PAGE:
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Versions: (draft-santesson-tls-certcache) 00 01 02 03 04 05 06 07 08 09 10 11 12 13 14 15 16 17 18 19 20 21 22 23 RFC 7924

INTERNET-DRAFT                              S. Santesson (3xA Security)
Intended Status: Proposed Standard               Q. Dang         (NIST)
Expires January 2010                                          June 2009


      Transport Layer Security (TLS) Cached Information Extension
                  <draft-ietf-tls-cached-info-00.txt>


Status of this Memo

   This Internet-Draft is submitted to IETF in full conformance with the
   provisions of BCP 78 and BCP 79.

   Internet-Drafts are working documents of the Internet Engineering
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   Drafts.

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   The list of current Internet-Drafts can be accessed at
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   The list of Internet-Draft Shadow Directories can be accessed at
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Abstract

   This document defines a Transport Layer Security (TLS) extension for
   cached information. This extension allows the TLS client to inform a
   server of cached information from previous TLS sessions, allowing the
   server to omit sending cached static information to the client during
   the TLS handshake protocol exchange.


1  Introduction

   TLS handshakes often include fairly static information such as server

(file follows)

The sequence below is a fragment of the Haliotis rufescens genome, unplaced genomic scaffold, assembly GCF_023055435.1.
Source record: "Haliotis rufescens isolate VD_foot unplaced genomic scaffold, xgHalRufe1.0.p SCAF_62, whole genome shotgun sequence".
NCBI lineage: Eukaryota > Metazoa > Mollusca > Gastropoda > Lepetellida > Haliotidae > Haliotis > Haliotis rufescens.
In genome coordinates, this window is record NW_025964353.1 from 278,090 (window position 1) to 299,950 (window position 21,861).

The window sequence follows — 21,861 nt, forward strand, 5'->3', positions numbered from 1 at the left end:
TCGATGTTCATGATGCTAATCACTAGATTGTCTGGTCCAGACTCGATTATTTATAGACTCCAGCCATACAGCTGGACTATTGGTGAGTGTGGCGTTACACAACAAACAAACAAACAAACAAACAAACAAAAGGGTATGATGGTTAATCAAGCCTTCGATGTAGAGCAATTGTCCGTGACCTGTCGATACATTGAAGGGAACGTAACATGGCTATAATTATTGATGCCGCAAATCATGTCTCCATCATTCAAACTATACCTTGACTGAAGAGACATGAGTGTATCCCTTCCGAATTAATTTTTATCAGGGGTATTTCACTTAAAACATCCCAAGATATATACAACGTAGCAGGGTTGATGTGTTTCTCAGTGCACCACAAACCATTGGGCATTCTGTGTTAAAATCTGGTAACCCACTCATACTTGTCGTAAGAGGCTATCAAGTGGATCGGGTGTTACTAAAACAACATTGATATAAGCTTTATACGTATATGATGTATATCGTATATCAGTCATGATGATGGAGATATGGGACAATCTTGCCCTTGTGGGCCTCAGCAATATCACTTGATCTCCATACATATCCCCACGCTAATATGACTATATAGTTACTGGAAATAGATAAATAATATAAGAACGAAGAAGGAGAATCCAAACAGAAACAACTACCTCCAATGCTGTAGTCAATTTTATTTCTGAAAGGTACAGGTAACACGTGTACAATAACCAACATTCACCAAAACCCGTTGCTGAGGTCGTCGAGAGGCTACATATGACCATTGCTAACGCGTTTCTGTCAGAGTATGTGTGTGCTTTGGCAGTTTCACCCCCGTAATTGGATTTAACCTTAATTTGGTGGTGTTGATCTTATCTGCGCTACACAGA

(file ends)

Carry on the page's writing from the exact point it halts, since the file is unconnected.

certificate and a list of trusted Certification Authorities (CAs).
   Static information such as a server certificate can be of
   considerable size. This is the case in particular if the server
   certificate is bundled with a complete certificate path, including



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   all intermediary certificates up to the trust anchor public key.

   Significant benefits can be achieved in low bandwidth and high
   latency networks, in particular if the communication channel also has
   a relatively high rate of transmission errors, if a known and
   previously cached server certificate path can be omitted from the TLS
   handshake.

   This specification defines the Cached Information TLS extension,
   which may be used by a client and a server to exclude transmission of
   known cached parameters from the TLS handshake.


1.1  Terminology

   The key words "MUST", "MUST NOT", "REQUIRED", "SHALL", "SHALL NOT",
   "SHOULD", "SHOULD NOT", "RECOMMENDED", "MAY", and "OPTIONAL" in this
   document are to be interpreted as described in RFC 2119 [RFC2119].


2  Cached Information Extension

   A new extension type (cached_information(TBD)) is defined and used in
   both the client hello and server hello messages. The extension type
   is specified as follows.


      enum {
           cached_information(TBD), (65535)
      } ExtensionType;

   The "extension_data" field of this extension SHALL contain
   "CachedInformation" according to the following structure:

      enum {
           certificate_chain(1), trusted_cas(2), (255)
      } CachedInformationType;

      struct {
           HashAlgorithm hash;
           opaque hash_value<1..255>;
      } CachedInformationHash;

      struct {
           CachedInformationType type;
           CachedInformationHash hashes<1..2^16-1>;
      } CachedObject;




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      struct {
           CachedObject cached_info<1..2^24-1>;;
      } CachedInformation;

   Hash algorithm identifiers are provided by the RFC 5246 [RFC5246]
   HashAlgorithm registry. Compliant implementations MUST support
   sha1(2) as HashAlgorithm.

   When CachedInformationType identifies certificate_chain, then
   hash_value MUST include at least one hash value calculated over the
   certificate_list element of a server side Certificate message.